I chose to send my girls to Vista Grande. I researched the schools online and Vista Grande just looked better (test scores, reviews, what it offered). I went to *interview* the principal, she was awesome! Vista Grande is the smaller of all 5 schools (enrollment is around 400 students). The teachers have been teaching 10 + years at VG, some have been teaching for 30 or more years and most of those years have been at VG. The teamwork between admin staff, teachers, and parents is just amazing. There are so many families who bought in the neighborhood just so they're children could attend VG. We have families where mom and/or dad grew up in VG and returned to the neighborhood when their kids were old enough for school so their children could attend VG. Teachers who live outside of Tierrasanta but bring their students to VG for school rather than attending their neighborhood school, likewise we have students whose parents teach or are staff in other schools in the city, but their child attends VG. We LOVED Vista Grande and there were many tears as we said goodbye this past April as we prepared for another coast to coast PCS. That school was not just a school, it was a community and a family to us.

    I will be blunt; you will be shocked when you see just how bad the schools are in San Diego (and surrounding areas, well most of southern California). They (schools all over southern California) have cut music, PE, art, special education services, counselors, school nurse, and some have even been forced to close their libraries (can't afford to pay someone to be there and union contracts with district prevents volunteers from running library). Budget cuts have forced schools to run on skeleton staff, classroom sizes are 29:1 for k-3, and 35:1 for 4th and 5th, middle school is 40:1 and high school is even scarier! Some elementary schools have switched to combo classes (k-1, 2-3, 3-4, etc) because if they combo, especially the 3-4 grade level, the district will cap the class at 29:1 instead of 35:1, thus keeping class size smaller. The more 3-4 combos they have the more teachers the district will provide.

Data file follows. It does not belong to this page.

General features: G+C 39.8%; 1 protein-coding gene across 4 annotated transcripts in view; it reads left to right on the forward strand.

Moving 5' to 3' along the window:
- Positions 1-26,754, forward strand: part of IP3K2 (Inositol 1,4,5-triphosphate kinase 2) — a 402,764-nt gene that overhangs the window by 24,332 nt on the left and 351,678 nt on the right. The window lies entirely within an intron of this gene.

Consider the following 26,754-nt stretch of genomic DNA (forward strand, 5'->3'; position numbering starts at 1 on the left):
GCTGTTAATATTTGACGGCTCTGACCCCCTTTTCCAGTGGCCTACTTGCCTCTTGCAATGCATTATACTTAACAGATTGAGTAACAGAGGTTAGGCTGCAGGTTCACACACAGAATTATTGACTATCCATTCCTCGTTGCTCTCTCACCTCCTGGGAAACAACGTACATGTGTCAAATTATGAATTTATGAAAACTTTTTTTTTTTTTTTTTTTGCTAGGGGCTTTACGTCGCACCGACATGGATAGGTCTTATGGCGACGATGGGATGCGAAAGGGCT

I was a district employee, foundation member, sat on governance, was a parent with an IEP student, and was a school volunteer so I got to see the *budget crisis* from several points of view and with backstage pass to information. I can tell you the *budget crisis* it is not all. I'm not trying to scare you, just want you to be informed so that you can make the best choice for your children. What I recommend is doing your homework on each school in areas you are considering. There is a school liaison for San Diego who can get you the resources you need to do your homework, but until you get in touch with her you can start at:
    "What's so good about good-bye? It is good to be reminded that life is brief, at best, with no dress rehearsals, and the seasons we are privileged to share together are even more fleeting. Good-bye is good if it teaches us to cherish the life and breath, strength and sound mind, and the moments we are allowed to walk side by side with a friend. Good-bye is good if, in that difficult moment, we stand still long enough to give thanks to God for the lessons we've learned together, the love given, and the love received, recognizing that these are gifts from the hand of God." ~Marshele Carter Waddell